WASHINGTON, Aug 4 (Reuters) - The Biden administration is developing a plan to require nearly all foreign visitors to the United States to be fully vaccinated against COVID-19 as part of eventually lifting travel restrictions that bar much of the world from entering the United States, a White House official told Reuters on Wednesday.
The White House wants to re-open travel, which would boost business for the airlines and tourism industry, but is not ready to immediately lift restrictions because of the rising COVID-19 case load and highly transmissible COVID-19 Delta variant, the official said.
The Biden administration has interagency working groups working "to have a new system ready for when we can reopen travel," the official said, adding it includes "a phased approach that over time will mean, with limited exceptions, that foreign nationals traveling to the United States (from all countries) need to be fully vaccinated."
Slideshow: Delta COVID variant gains ground in United States
The extraordinary U.S. travel restrictions were first imposed on China in January 2020 to address the spread of COVID-19. Numerous other countries have been added, most recently India in May.
The official's comments were the strongest signal to date that the White House sees a path to unwinding those restrictions.
Last month, Reuters reported that the White House was considering requiring foreign visitors to be vaccinated as part of discussions on how to relax travel restrictions.
The official added the "working groups are developing a policy and planning process to be prepared for when the time is right to transition to this new system."
Some countries, including Canada and the United Kingdom, are relaxing or lifting restrictions for vaccinated Americans to travel.
The White House has held discussions with airlines and others about how it would implement a policy of requiring vaccines for foreign visitors. The administration must also answer other questions including what proof it would accept of vaccination and if the United States would accept vaccines that some countries are using but which have not yet been authorized by U.S. regulators.
The United States currently bars most non-U.S. citizens who within the last 14 days have been in the United Kingdom, the 26 Schengen nations in Europe without border controls, Ireland, China, India, South Africa, Iran and Brazil.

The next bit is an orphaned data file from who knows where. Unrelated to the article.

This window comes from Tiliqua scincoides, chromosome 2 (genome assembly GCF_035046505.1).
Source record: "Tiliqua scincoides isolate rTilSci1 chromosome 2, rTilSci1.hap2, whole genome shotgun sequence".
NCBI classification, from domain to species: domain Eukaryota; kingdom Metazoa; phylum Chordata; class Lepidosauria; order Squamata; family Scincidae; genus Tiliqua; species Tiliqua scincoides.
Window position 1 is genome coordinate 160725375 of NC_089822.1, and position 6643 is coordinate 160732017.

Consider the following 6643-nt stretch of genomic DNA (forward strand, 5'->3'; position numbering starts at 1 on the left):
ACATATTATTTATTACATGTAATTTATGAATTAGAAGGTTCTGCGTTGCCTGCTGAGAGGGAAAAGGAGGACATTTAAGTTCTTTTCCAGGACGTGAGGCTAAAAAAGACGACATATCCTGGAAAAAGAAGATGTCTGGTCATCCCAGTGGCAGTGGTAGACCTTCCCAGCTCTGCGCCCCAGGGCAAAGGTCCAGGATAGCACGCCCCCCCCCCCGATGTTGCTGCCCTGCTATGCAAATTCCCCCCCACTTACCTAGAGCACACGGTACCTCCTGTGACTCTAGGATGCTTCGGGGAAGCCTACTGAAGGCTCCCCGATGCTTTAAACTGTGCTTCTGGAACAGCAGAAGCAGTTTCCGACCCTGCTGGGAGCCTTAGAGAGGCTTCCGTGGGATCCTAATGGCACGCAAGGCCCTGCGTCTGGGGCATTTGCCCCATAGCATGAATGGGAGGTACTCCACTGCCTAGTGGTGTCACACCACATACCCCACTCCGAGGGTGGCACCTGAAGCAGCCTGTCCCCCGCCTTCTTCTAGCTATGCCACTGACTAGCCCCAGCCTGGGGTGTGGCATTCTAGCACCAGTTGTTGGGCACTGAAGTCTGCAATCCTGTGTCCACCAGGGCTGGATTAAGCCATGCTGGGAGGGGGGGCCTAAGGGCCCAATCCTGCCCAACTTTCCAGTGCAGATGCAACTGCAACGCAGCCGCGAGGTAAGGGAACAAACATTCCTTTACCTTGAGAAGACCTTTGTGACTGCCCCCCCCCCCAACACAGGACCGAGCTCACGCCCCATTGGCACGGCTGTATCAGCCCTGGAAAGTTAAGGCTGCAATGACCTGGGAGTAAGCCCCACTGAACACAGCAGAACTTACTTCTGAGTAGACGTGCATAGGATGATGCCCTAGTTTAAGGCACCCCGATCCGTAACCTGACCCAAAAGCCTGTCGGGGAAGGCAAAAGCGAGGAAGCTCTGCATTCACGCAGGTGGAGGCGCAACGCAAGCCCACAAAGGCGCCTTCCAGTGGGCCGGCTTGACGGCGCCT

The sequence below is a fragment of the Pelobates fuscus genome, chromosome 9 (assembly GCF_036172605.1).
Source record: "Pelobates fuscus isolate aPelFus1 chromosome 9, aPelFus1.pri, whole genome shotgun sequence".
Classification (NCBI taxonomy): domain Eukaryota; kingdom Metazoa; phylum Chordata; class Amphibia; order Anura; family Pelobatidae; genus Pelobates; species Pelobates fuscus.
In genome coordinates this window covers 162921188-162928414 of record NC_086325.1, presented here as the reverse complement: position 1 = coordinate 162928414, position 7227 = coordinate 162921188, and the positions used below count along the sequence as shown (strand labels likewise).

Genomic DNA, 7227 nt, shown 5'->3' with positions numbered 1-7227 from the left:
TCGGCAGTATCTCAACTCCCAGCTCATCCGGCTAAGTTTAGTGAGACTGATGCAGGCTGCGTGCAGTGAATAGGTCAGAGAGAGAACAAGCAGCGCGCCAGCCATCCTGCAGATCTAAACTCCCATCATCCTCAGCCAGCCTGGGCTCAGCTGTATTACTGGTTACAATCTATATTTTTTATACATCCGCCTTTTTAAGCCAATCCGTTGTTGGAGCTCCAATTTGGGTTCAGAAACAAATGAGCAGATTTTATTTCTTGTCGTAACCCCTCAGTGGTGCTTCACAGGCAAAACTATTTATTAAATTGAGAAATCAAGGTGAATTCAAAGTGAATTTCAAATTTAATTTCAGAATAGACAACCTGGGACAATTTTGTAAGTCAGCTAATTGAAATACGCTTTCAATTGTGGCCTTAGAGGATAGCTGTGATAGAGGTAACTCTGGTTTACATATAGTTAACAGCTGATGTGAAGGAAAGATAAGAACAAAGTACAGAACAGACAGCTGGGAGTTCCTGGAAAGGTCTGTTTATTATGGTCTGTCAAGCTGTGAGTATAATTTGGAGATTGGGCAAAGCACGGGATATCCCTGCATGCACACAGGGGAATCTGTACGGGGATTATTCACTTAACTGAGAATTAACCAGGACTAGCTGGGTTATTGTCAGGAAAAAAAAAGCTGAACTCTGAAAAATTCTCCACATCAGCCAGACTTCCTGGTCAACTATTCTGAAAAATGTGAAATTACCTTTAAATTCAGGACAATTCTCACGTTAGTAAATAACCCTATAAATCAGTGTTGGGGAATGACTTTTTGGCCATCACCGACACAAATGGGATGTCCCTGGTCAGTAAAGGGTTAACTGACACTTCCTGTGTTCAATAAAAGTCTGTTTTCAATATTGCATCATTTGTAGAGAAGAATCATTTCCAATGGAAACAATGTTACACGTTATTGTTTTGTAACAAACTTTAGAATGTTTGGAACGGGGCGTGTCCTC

The White House interagency talks previously had focused on requiring vaccines for nearly all foreign visitors arriving by air. The White House official did not immediately answer questions about whether the administration is developing plans to also require visitors arriving from Mexico and Canada to be vaccinated before crossing land borders.
Currently, the only foreign travelers allowed to cross by land into the United States from Mexico and Canada are essential workers such as truck drivers or nurses.
It was not clear how long the administration will maintain existing restrictions but the official reiterated that infections "appear likely to continue to increase in the weeks ahead" and that "the United States will maintain existing travel restrictions at this point."
Industry officials still think it will be at least weeks and potentially months before restrictions are lifted.
Former President Donald Trump's administration did not set any metrics for adding or dropping countries from the list, and neither has Biden's. Trump did attempt to lift European countries from the restrictions in January but Biden reinstated the restrictions before they were dropped.
Many critics of the restrictions say they no longer make sense because some countries with high rates of COVID-19 infections are not on the restricted list while some countries on the list have the pandemic under control.
The restrictions have separated loved ones and prevented some people working in the United States from returning to home countries and others from coming for employment.
Last week, Reuters reported the White House was discussing the potential of mandating COVID-19 vaccines for international visitors. The sources said at the time no decisions had been made.
The Biden administration has also been talking to U.S. airlines in recent weeks about establishing international contact tracing for passengers before lifting travel restrictions.
Our Standards: The Thomson Reuters Trust Principles.